Truth and Consequences

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In light of today’s announcement that Al Gore has won the Nobel Prize for peace, I’m finding it blindingly hard to focus on anything. So to get it out of my system, I’ll just say this, “How can you award a peace prize to someone who takes the credit for a climatology film that even a British Judge has issues with?”


Of Al Gore’s Film, “An Inconvenient Truth,” Judge Michael Burton wrote: “’Inconvenient Truth’ points largely made in ‘context of alarmism,’”


This same judge went on to require that the film correct nine of its facts before the judge would allow it to be shown to Britain’s public school children.


Wow! Nuff said.


Moving on, we’ve been inundated with toy catalogs lately now that Christmas is nigh upon us. Our boys are at odd ages I think. One is just starting to stand up, and since crawling is still the shortest distance between any two points, he’s not terribly interested in walking (but might be by Christmas). So really, he’s more interested in getting things off the coffee table that he shouldn’t than he is in any flashy, noisy toy we put in front of him.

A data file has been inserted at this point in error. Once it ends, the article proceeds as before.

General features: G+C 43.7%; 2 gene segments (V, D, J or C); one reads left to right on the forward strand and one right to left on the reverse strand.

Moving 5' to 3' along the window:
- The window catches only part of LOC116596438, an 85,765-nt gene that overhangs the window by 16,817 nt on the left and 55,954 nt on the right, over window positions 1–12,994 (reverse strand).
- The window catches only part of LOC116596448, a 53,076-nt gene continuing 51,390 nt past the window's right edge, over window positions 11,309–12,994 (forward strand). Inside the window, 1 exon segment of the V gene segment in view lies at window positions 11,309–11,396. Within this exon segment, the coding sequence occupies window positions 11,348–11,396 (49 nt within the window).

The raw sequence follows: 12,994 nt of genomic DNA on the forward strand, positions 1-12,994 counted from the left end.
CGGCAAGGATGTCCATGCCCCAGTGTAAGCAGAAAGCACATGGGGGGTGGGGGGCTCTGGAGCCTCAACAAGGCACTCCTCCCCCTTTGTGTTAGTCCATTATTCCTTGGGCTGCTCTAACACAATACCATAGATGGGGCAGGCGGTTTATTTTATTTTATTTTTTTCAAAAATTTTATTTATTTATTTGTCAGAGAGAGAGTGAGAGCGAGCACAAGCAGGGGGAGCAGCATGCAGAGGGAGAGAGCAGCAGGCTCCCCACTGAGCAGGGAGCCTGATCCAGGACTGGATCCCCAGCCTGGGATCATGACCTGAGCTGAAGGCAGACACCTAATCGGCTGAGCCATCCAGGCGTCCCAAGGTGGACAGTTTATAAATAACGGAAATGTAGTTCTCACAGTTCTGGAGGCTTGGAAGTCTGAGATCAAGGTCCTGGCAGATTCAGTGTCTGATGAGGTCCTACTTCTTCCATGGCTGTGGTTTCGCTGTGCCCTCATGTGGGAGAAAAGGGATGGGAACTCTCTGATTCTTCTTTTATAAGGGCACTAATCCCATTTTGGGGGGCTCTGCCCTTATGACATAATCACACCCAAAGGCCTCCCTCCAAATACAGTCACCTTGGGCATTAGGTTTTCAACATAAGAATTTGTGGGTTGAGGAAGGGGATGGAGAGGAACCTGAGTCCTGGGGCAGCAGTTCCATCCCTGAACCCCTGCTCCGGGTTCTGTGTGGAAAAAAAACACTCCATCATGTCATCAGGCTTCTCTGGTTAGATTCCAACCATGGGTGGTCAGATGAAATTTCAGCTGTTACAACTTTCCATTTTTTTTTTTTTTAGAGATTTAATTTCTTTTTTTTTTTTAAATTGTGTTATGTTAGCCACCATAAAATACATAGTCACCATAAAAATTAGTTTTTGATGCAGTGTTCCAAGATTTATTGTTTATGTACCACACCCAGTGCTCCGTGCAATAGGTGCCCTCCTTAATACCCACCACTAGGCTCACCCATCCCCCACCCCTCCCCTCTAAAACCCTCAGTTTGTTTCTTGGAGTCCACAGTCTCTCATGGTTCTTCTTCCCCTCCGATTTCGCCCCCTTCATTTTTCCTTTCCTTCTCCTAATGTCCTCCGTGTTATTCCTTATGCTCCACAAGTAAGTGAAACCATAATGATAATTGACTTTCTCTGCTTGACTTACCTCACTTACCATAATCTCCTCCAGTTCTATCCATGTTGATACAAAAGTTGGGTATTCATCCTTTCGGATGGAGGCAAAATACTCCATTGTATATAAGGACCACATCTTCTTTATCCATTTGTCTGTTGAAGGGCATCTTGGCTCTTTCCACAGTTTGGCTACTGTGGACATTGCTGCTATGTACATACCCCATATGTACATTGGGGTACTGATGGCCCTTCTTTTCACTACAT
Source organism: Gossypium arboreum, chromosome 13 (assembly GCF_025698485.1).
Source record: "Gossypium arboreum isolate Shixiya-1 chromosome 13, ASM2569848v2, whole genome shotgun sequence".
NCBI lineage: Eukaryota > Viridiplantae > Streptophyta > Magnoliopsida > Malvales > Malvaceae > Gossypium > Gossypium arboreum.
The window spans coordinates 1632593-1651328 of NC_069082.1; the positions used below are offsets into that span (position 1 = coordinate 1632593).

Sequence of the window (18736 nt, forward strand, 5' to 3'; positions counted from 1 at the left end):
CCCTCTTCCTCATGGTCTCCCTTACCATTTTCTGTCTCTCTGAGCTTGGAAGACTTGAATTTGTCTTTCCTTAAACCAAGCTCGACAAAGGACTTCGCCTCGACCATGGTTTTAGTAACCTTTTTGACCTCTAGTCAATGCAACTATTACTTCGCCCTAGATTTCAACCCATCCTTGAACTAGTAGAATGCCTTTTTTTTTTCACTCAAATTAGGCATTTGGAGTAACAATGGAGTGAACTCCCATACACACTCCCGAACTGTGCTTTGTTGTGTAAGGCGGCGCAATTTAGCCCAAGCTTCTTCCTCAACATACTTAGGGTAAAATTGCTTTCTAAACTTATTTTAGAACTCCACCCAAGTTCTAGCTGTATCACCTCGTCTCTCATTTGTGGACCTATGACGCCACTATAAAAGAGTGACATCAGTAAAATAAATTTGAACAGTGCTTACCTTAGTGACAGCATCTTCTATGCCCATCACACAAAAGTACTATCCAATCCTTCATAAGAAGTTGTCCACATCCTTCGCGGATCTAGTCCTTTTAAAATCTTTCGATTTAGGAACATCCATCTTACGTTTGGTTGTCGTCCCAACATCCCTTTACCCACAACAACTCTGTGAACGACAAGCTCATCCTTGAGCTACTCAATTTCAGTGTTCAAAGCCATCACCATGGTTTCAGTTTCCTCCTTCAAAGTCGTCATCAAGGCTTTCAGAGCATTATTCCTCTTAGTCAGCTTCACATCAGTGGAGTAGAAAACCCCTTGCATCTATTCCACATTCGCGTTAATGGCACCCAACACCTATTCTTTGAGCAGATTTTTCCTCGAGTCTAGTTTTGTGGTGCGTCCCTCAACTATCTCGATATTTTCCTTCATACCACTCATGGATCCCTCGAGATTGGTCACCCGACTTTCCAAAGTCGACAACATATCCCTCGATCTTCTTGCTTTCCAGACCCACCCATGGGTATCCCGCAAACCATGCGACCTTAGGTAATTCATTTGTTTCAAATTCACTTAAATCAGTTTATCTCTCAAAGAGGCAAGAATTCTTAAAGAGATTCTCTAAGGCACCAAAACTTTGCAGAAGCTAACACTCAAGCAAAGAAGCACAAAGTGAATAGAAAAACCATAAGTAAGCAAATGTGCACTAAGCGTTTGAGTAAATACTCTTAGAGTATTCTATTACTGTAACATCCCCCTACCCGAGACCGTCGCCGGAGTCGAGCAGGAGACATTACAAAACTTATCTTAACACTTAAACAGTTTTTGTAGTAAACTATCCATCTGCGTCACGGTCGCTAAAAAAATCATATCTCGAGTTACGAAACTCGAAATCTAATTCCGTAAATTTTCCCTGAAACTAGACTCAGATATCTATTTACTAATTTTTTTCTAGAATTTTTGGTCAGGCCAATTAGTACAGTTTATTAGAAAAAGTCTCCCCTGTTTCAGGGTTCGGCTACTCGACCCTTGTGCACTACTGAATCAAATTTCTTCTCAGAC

Our oldest son, while loving the outdoors and bikes and jungle gyms and such, also enjoys puzzles. But, how many puzzles can you get a kid? And frankly, I’m not junking up my backyard with plastic jungle-gym crap for years to come just so he can play on it for a year or two.


So I’m thumbing through all of these magazines with a critical eye for things that will be more enjoyed by mid-next year rather than things they might enjoy right now, and I came upon something that really disturbed me.


There have always been blue-collar toys for kids such as a mechanic’s toolkit and a workbench with assorted hammers and such. And for the white-collar crowd, there is the obligatory little bag of doctor’s toys, which you have to be careful with and pack away once a child is beyond…say… the age of 6 (for obvious reasons). But this morning I saw this:

Cleaning Trolley

Yes folks, it’s a cleaning trolley—for your aspiring hotel maid I guess.

OK, little vacuums or a broom I can understand. Kids like to emulate their parents, and overall, it’s kinda cute. But an entire cleaning trolley, complete with hand-broom, spray bottle and, OMG, is that a plunger!? What self-respecting parent would buy this for their little girl (I hope nobody buys this for their son) and could sit there and think, “Oh how cute, she’s scrubbing imaginary toilets!

I can only pray that this is the worst-selling product in the history of toys.

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